Riding Horses Post-Pregnancy


Congratulations! The stick turned blue. And you have a jump lesson on your young horse tomorrow and just sent in your (ridiculously expensive) entry fee for the championships next month. You feel fine. Your show clothes fit. Nothing looks different, but the universe has tilted. So what do you do?

Yes, everyone knows (and will tell you all about) someone who rode until they were 41 weeks pregnant, had the baby without drugs in the back of the horse trailer, and won an event three weeks later. But what’s right for one woman is not right for all. Stances on riding while pregnant vary even among individual medical professionals, but the official recommendation from the American College of Obstetricians and Gynecologists is pretty clear: Better safe than sorry.

Read more on both sides of the riding-while-pregnant discussion >>

Horses and Babies

Carl A. Dunn, M.D., is a chief of obstetrics and gynocology in Waco, Texas. He also manages a family horse farm. “The safest riding while you’re pregnant is no riding,” he says. “That’s something a lot of people don’t want to hear. I’ve been riding my whole life, too, and I know every time I fall off, I’m sure it’s the last time—until it happens again.”

For those whose livelihood depends on interacting with horses on a daily basis, he recommends scaling back, even limiting activities to ground work if possible.

There’s no period during pregnancy when riding is officially “safe,” but Dunn says the risk increases significantly after approximately 12 weeks, when the uterus begins to rise up out of the pelvis and is no longer protected by its bony cradle.

For many horsewomen, riding is as much a lifestyle as an activity. Dunn says there’s no reason to avoid horses or barn time entirely, as long as standard safety precautions are followed. “We sometimes get relaxed around horses we know, and that’s when accidents occur,” he says. “With anything you do, there is a degree of inherent risk. It comes down to your tolerance for risk, knowing that you’re carrying another life with you.”

Ladies: It’s your call. You know your body, your health, your riding ability and your horse better than anyone. Talk to your doctor, and make the best choice for you and your baby. And if someone else doesn’t make the same choice you did (or think you would), it’s really none of your business.

Firsthand Experience

Picture this: At my first OB appointment, my carefully selected doctor isn’t available, so we see another practitioner in the office. She’s getting my medical history and asks about previous injuries. I say I broke my arms (yes, plural) about 12 years ago and broke my nose three months previously.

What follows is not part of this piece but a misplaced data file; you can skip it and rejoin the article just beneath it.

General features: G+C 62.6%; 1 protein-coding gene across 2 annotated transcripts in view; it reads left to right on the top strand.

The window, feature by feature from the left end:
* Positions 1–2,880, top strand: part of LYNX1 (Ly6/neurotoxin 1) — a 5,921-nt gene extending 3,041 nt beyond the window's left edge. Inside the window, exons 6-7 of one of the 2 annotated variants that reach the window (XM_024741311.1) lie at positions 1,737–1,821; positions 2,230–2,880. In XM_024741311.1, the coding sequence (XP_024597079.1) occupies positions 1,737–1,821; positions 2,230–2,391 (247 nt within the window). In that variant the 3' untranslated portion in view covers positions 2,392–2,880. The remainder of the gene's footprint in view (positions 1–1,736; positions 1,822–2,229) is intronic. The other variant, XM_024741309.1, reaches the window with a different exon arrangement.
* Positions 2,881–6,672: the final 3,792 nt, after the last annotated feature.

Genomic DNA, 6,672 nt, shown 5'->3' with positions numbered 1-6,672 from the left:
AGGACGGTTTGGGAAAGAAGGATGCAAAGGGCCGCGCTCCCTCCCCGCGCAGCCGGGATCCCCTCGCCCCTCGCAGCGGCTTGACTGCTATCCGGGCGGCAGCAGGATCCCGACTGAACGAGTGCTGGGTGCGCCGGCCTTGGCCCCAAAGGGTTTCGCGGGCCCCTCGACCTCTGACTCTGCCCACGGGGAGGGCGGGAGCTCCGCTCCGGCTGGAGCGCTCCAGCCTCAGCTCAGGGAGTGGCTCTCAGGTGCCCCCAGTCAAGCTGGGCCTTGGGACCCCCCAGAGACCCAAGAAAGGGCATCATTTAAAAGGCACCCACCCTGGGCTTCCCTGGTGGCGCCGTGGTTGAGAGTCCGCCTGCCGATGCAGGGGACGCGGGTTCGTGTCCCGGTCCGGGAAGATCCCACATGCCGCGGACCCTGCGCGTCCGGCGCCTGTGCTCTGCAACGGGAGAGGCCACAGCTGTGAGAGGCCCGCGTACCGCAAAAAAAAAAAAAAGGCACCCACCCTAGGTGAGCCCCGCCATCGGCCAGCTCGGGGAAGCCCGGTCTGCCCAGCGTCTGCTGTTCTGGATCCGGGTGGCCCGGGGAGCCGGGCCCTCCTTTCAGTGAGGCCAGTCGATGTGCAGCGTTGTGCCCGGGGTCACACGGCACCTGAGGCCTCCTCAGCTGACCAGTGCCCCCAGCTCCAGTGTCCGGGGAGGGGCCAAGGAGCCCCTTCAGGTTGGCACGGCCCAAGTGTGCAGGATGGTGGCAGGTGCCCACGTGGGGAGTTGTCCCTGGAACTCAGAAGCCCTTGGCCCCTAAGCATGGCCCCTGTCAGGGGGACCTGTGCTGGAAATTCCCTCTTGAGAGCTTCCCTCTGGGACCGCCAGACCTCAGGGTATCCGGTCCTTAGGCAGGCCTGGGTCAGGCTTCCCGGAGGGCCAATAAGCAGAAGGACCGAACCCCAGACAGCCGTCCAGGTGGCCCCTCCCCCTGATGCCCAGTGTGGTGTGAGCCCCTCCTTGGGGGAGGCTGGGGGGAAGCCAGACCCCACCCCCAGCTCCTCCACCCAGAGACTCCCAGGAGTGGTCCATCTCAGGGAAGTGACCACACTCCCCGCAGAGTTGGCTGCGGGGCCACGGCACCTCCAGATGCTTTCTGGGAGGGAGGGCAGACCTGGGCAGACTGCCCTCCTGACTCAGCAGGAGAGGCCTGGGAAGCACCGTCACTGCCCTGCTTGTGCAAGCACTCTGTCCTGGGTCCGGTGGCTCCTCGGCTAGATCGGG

She says: “How’d you do that?”

I say: “Riding horses.”

She says: “You aren’t still doing that, are you? Because it sounds like you’re not good at it.”

And that’s when I got arrested. (Just kidding.) But on the list of Things Not to Say To a Hormonal Horse-Loving Woman, this ranks near the top.

I resurrected the topic with my OB at the following appointment, and with her blessing, continued to ride my very quiet pony, walk and trot on the flat only, until I became uncomfortable dismounting. At that point, an amazing support network of my friends, trainer, working students, and some paid help came together to keep my mare in work and progressing in her education while I was out of the saddle. Four months after having my daughter, I was back to showing.

Now that I’m a mom, I find that I am both physically stronger and more cautious in the saddle. (Other people depend on me to make safe choices—a minor wrist sprain means I can’t lift my toddler into her car seat.) I’m also much more appreciative of the time I have to ride. These days, I no longer feel the need to force myself to ride when the weather’s bad or push myself to move up the levels—instead, I’m making the choice to simply accept and enjoy the time I have in the saddle and at the barn.

Things Start Getting Weird

Eventually your show clothes will stop fitting. And, for some odd reason, they don’t make maternity breeches. In the later months of pregnancy, the expanding uterus can begin to crowd your lungs, making even simple tasks seem daunting. At this point, pushing the wheelbarrow, chasing the naughty pony, calling a dressage test, or simply leading the horse might require a break to catch your breath.

As you approach the end of your pregnancy, your body will start to produce a hormone called, appropriately, relaxin. Its purpose is to soften muscles and the cartilage of the pelvis and sacroiliac to enable them to flex, for obvious reasons. This can lead to pain other areas as your joints start getting a bit loose. If you haven’t stopped riding yet, now’s the time to take a break.

What Comes After Baby